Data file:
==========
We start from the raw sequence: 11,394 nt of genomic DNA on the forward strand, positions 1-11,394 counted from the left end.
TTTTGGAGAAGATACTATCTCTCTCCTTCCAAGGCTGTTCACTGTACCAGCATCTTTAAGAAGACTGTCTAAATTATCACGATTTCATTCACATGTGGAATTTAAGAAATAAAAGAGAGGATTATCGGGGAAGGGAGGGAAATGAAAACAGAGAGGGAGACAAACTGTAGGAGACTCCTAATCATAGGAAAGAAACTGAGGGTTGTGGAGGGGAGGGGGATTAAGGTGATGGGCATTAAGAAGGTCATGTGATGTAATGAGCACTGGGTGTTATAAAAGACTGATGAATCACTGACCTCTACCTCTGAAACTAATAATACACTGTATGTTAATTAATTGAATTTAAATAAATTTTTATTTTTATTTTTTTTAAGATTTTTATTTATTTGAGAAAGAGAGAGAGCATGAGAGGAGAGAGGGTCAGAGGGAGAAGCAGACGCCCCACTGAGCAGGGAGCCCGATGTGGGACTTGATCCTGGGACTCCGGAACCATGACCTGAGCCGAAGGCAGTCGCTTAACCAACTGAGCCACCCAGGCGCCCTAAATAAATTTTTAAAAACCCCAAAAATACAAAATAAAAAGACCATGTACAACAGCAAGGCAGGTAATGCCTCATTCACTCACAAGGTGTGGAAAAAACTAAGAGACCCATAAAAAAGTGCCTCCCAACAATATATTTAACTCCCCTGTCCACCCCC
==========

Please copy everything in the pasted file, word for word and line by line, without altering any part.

We start from the raw sequence: 11,394 nt of genomic DNA on the forward strand, positions 1-11,394 counted from the left end.
TTTTGGAGAAGATACTATCTCTCTCCTTCCAAGGCTGTTCACTGTACCAGCATCTTTAAGAAGACTGTCTAAATTATCACGATTTCATTCACATGTGGAATTTAAGAAATAAAAGAGAGGATTATCGGGGAAGGGAGGGAAATGAAAACAGAGAGGGAGACAAACTGTAGGAGACTCCTAATCATAGGAAAGAAACTGAGGGTTGTGGAGGGGAGGGGGATTAAGGTGATGGGCATTAAGAAGGTCATGTGATGTAATGAGCACTGGGTGTTATAAAAGACTGATGAATCACTGACCTCTACCTCTGAAACTAATAATACACTGTATGTTAATTAATTGAATTTAAATAAATTTTTATTTTTATTTTTTTTAAGATTTTTATTTATTTGAGAAAGAGAGAGAGCATGAGAGGAGAGAGGGTCAGAGGGAGAAGCAGACGCCCCACTGAGCAGGGAGCCCGATGTGGGACTTGATCCTGGGACTCCGGAACCATGACCTGAGCCGAAGGCAGTCGCTTAACCAACTGAGCCACCCAGGCGCCCTAAATAAATTTTTAAAAACCCCAAAAATACAAAATAAAAAGACCATGTACAACAGCAAGGCAGGTAATGCCTCATTCACTCACAAGGTGTGGAAAAAACTAAGAGACCCATAAAAAAGTGCCTCCCAACAATATATTTAACTCCCCTGTCCACCCCC